https://www.surf.nl/en/knowledge-and-innovation/knowledge-base/2009/report-the-legal-status-of-raw-data-a-guide-for-research-practice.html

Joint education

The agreement / business plan of ITC and the partner defines the copyright limitations for the joint education activity. This agreement / business plan is effectively a contract drawn up by ITC in consultation with the partner. The standard (default) copyright limitations specified in the contract should cover the following:

  1. All lecture materials copyright ITC that ITC uses in education at ITC can be provided to a partner and are restricted by the same copyright rules as within ITC.
  2. All other materials that are provided or made accessible to a partner by ITC, are restricted according to the restrictions imposed by the copyright and, where ITC has a license agreement with the publisher or company who "owns" the material, by that license agreement.
  3. ITC must ensure that all copyrights and/or license agreements are indicated on the work being provided or made available.
  4. Partners are not allowed to modify materials provided or made accessible by ITC; partners can supply supplementary material to meet the educational needs of the local situations.
  5. Partners can use materials provided or made accessible by ITC only in the joint course.
  6. Any limitations of use on existing materials that are copyright of the partner and are provided or made accessible by the partner for use by ITC should be specified in the contract / business plan.
  7. Original materials that are prepared by the partners jointly for the purpose of the joint course are copyright of both partners.

For material that is copyright ITC, these standard (default) limitations may be waived or altered at the discretion of (the directorate of) ITC; i.e., ITC may dispose of its copyright as it sees fit.

The regulations are based on the Dutch Copyright Act and on the Collective Labour Agreement (CAO) of Dutch universities

Projects

The contract of ITC and the client defines the copyright (license, patent, etc.) limitations for the products resulting from work carried out under a contract in which ITC carries out project services, consultancy or research. Through the contract there should be clarity about who owns the copyright etc., on the products developed in the project.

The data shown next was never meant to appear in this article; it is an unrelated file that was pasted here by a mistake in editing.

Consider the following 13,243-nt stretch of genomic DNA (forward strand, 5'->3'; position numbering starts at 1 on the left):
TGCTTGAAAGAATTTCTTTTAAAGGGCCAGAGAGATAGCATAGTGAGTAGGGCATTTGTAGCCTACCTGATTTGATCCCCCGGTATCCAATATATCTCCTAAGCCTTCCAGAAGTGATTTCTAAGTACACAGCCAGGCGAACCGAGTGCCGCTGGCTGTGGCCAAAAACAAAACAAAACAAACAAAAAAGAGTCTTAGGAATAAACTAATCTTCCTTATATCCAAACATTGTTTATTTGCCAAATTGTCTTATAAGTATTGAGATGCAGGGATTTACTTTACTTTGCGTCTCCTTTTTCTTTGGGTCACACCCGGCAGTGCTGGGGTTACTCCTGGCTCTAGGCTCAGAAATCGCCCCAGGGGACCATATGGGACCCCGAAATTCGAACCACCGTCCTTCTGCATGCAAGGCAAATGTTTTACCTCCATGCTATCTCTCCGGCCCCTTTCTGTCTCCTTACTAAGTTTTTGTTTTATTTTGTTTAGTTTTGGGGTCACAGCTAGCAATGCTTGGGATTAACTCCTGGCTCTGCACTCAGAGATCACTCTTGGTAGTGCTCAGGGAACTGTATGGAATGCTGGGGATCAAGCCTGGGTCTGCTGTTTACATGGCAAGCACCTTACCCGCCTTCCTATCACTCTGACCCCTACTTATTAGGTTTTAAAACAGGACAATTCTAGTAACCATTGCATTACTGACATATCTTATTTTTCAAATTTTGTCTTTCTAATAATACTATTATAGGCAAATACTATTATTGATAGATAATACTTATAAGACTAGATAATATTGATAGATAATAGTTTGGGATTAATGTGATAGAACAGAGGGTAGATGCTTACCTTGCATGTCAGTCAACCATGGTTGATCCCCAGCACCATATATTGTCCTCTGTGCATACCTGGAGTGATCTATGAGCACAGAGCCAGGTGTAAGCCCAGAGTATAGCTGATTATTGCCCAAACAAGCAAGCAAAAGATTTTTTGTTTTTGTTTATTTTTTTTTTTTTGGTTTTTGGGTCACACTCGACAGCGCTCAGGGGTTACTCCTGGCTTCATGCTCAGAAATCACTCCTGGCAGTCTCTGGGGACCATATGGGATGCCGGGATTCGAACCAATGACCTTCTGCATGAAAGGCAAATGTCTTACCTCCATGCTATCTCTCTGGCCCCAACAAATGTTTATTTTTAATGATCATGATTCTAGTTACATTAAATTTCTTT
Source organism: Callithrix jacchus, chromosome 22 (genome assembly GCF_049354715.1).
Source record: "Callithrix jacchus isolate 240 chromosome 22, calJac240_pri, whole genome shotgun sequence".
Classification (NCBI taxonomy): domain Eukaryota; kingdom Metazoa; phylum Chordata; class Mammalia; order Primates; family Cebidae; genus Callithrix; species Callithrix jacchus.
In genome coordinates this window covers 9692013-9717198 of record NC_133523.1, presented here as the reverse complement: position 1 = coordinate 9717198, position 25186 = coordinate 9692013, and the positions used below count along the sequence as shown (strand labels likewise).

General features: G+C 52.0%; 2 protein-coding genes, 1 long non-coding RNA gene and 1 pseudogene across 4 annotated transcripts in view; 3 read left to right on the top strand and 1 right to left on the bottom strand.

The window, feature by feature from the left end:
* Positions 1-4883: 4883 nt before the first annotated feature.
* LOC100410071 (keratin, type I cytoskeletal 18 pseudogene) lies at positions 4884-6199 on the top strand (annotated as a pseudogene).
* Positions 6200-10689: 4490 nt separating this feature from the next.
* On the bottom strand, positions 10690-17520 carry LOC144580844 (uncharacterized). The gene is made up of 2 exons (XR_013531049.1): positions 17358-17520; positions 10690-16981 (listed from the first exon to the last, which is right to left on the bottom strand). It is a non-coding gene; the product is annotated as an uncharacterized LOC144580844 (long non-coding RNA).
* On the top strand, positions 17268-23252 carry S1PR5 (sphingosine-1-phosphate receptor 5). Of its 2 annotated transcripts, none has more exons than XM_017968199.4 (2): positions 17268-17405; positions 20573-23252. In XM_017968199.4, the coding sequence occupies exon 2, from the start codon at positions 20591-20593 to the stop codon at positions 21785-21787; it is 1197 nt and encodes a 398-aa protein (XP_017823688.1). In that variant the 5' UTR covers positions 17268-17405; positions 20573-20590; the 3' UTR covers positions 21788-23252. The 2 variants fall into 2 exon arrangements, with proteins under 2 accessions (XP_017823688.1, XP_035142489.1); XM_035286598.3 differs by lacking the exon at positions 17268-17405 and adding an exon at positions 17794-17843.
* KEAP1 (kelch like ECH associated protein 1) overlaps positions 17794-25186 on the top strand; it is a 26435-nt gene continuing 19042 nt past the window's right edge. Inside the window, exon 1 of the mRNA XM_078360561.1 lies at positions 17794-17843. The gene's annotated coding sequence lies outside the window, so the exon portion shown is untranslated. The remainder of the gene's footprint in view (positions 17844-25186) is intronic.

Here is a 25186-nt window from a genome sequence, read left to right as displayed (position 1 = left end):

When ITC provides as part of its contractual obligations, existing materials it should be made explicit who owns the copyright, including whether it is retained or transferred. Copyright on materials that ITC uses in its regular activities (courses at ITC, joint courses, distance education, research, administration) can not be transferred to the client.

For material that is copyright ITC, these standard (default) limitations may be altered at the discretion of (the directorate of) ITC; i.e., ITC may dispose of its copyright as it sees fit.

The regulations are based on the Dutch Copyright Act and on the Collective Labour Agreement (CAO) of Dutch universities

GOOD PRACTICE EXAMPLE: COPYRIGHTS AND E-LEARNING MATERIALS

Example case: copyrights and e-learning materials
ITC participates through the eduGI project in a network of European universities, all being involved in GI science (see: www.edugi.net/eduGI).

The main aims of the eduGI project are:

  • re-use and sharing of e-learning courses in GI Science education;
  • establishing an organization model for future exploitation.

In the EC-funded pilot phase (February 2007-July 2007), each partner has developed one course (see table below) about a topic that belongs to its core competence, making re-use of existing materials. Each course has been offered once to typically two partner institutes. Main advantages of the project are: efficiency (receiving two courses - free of charge - in return for one saves efforts), quality and access to international GI know-how (each course is designed by domain experts), the set-up creates virtual mobility for teaching staff and students and is in accordance to the Bologna process.